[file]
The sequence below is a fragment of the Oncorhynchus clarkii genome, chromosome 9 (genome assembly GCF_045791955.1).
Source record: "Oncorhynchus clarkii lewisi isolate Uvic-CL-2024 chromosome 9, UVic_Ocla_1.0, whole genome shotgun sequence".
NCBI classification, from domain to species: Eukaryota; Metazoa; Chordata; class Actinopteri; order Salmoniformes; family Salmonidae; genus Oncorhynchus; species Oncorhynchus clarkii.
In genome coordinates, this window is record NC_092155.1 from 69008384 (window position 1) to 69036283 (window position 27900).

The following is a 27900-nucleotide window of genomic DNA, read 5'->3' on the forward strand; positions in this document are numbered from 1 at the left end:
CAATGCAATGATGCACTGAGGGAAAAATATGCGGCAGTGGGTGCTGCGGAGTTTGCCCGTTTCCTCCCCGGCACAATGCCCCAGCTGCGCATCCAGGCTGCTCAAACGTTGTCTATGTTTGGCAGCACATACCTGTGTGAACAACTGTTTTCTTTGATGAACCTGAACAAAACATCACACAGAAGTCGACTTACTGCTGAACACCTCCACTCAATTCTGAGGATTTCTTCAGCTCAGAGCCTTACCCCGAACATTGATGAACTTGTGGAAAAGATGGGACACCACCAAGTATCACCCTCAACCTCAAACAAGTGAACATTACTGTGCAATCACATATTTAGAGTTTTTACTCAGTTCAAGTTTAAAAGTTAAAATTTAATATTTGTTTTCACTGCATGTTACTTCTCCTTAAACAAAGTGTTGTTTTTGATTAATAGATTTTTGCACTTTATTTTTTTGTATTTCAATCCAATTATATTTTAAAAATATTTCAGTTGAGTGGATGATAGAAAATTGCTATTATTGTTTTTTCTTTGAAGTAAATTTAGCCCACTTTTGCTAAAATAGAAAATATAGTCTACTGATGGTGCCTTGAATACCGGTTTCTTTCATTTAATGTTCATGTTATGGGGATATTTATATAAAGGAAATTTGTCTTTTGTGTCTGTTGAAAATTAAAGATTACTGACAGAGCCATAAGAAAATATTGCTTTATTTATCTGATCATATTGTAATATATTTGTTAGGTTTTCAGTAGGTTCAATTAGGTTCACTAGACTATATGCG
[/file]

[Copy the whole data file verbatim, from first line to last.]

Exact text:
The sequence below is a fragment of the Oncorhynchus clarkii genome, chromosome 9 (genome assembly GCF_045791955.1).
Source record: "Oncorhynchus clarkii lewisi isolate Uvic-CL-2024 chromosome 9, UVic_Ocla_1.0, whole genome shotgun sequence".
NCBI classification, from domain to species: Eukaryota; Metazoa; Chordata; class Actinopteri; order Salmoniformes; family Salmonidae; genus Oncorhynchus; species Oncorhynchus clarkii.
In genome coordinates, this window is record NC_092155.1 from 69008384 (window position 1) to 69036283 (window position 27900).

The following is a 27900-nucleotide window of genomic DNA, read 5'->3' on the forward strand; positions in this document are numbered from 1 at the left end:
CAATGCAATGATGCACTGAGGGAAAAATATGCGGCAGTGGGTGCTGCGGAGTTTGCCCGTTTCCTCCCCGGCACAATGCCCCAGCTGCGCATCCAGGCTGCTCAAACGTTGTCTATGTTTGGCAGCACATACCTGTGTGAACAACTGTTTTCTTTGATGAACCTGAACAAAACATCACACAGAAGTCGACTTACTGCTGAACACCTCCACTCAATTCTGAGGATTTCTTCAGCTCAGAGCCTTACCCCGAACATTGATGAACTTGTGGAAAAGATGGGACACCACCAAGTATCACCCTCAACCTCAAACAAGTGAACATTACTGTGCAATCACATATTTAGAGTTTTTACTCAGTTCAAGTTTAAAAGTTAAAATTTAATATTTGTTTTCACTGCATGTTACTTCTCCTTAAACAAAGTGTTGTTTTTGATTAATAGATTTTTGCACTTTATTTTTTTGTATTTCAATCCAATTATATTTTAAAAATATTTCAGTTGAGTGGATGATAGAAAATTGCTATTATTGTTTTTTCTTTGAAGTAAATTTAGCCCACTTTTGCTAAAATAGAAAATATAGTCTACTGATGGTGCCTTGAATACCGGTTTCTTTCATTTAATGTTCATGTTATGGGGATATTTATATAAAGGAAATTTGTCTTTTGTGTCTGTTGAAAATTAAAGATTACTGACAGAGCCATAAGAAAATATTGCTTTATTTATCTGATCATATTGTAATATATTTGTTAGGTTTTCAGTAGGTTCAATTAGGTTCACTAGACTATATGCG